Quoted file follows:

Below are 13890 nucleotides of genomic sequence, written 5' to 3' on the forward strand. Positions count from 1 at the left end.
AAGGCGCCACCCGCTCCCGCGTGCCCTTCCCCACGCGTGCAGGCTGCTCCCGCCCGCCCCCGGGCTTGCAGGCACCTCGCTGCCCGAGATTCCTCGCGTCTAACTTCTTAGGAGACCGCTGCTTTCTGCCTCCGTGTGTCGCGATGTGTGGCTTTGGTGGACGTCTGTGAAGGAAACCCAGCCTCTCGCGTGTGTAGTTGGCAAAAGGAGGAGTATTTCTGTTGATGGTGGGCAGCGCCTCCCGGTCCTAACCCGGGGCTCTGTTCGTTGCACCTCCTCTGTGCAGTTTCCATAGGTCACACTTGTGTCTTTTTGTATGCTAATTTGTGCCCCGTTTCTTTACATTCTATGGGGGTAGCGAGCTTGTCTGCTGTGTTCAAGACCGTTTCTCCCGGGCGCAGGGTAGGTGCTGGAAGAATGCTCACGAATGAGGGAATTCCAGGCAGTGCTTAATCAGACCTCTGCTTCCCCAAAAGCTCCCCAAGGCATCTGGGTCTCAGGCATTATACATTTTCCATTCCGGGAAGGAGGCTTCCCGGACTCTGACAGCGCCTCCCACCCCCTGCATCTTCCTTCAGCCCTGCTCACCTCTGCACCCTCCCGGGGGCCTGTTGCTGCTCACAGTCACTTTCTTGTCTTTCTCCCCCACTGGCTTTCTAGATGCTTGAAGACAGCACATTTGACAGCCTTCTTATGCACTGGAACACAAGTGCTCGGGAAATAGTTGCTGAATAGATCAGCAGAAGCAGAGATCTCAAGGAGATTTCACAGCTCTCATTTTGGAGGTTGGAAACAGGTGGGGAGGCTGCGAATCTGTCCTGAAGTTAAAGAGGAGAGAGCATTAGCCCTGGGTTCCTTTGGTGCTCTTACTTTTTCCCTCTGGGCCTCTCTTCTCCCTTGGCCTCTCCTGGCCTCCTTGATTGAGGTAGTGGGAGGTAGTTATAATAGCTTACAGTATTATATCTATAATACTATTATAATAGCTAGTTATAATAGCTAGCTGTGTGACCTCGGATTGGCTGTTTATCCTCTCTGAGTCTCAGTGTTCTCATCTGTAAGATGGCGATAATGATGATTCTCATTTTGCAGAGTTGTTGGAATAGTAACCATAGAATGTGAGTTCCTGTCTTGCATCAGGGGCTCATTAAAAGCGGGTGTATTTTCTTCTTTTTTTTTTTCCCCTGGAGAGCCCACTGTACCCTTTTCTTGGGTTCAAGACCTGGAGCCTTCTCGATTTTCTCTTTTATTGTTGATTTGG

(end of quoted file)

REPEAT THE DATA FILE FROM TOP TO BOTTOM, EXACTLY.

Below are 13890 nucleotides of genomic sequence, written 5' to 3' on the forward strand. Positions count from 1 at the left end.
AAGGCGCCACCCGCTCCCGCGTGCCCTTCCCCACGCGTGCAGGCTGCTCCCGCCCGCCCCCGGGCTTGCAGGCACCTCGCTGCCCGAGATTCCTCGCGTCTAACTTCTTAGGAGACCGCTGCTTTCTGCCTCCGTGTGTCGCGATGTGTGGCTTTGGTGGACGTCTGTGAAGGAAACCCAGCCTCTCGCGTGTGTAGTTGGCAAAAGGAGGAGTATTTCTGTTGATGGTGGGCAGCGCCTCCCGGTCCTAACCCGGGGCTCTGTTCGTTGCACCTCCTCTGTGCAGTTTCCATAGGTCACACTTGTGTCTTTTTGTATGCTAATTTGTGCCCCGTTTCTTTACATTCTATGGGGGTAGCGAGCTTGTCTGCTGTGTTCAAGACCGTTTCTCCCGGGCGCAGGGTAGGTGCTGGAAGAATGCTCACGAATGAGGGAATTCCAGGCAGTGCTTAATCAGACCTCTGCTTCCCCAAAAGCTCCCCAAGGCATCTGGGTCTCAGGCATTATACATTTTCCATTCCGGGAAGGAGGCTTCCCGGACTCTGACAGCGCCTCCCACCCCCTGCATCTTCCTTCAGCCCTGCTCACCTCTGCACCCTCCCGGGGGCCTGTTGCTGCTCACAGTCACTTTCTTGTCTTTCTCCCCCACTGGCTTTCTAGATGCTTGAAGACAGCACATTTGACAGCCTTCTTATGCACTGGAACACAAGTGCTCGGGAAATAGTTGCTGAATAGATCAGCAGAAGCAGAGATCTCAAGGAGATTTCACAGCTCTCATTTTGGAGGTTGGAAACAGGTGGGGAGGCTGCGAATCTGTCCTGAAGTTAAAGAGGAGAGAGCATTAGCCCTGGGTTCCTTTGGTGCTCTTACTTTTTCCCTCTGGGCCTCTCTTCTCCCTTGGCCTCTCCTGGCCTCCTTGATTGAGGTAGTGGGAGGTAGTTATAATAGCTTACAGTATTATATCTATAATACTATTATAATAGCTAGTTATAATAGCTAGCTGTGTGACCTCGGATTGGCTGTTTATCCTCTCTGAGTCTCAGTGTTCTCATCTGTAAGATGGCGATAATGATGATTCTCATTTTGCAGAGTTGTTGGAATAGTAACCATAGAATGTGAGTTCCTGTCTTGCATCAGGGGCTCATTAAAAGCGGGTGTATTTTCTTCTTTTTTTTTTTCCCCTGGAGAGCCCACTGTACCCTTTTCTTGGGTTCAAGACCTGGAGCCTTCTCGATTTTCTCTTTTATTGTTGATTTGG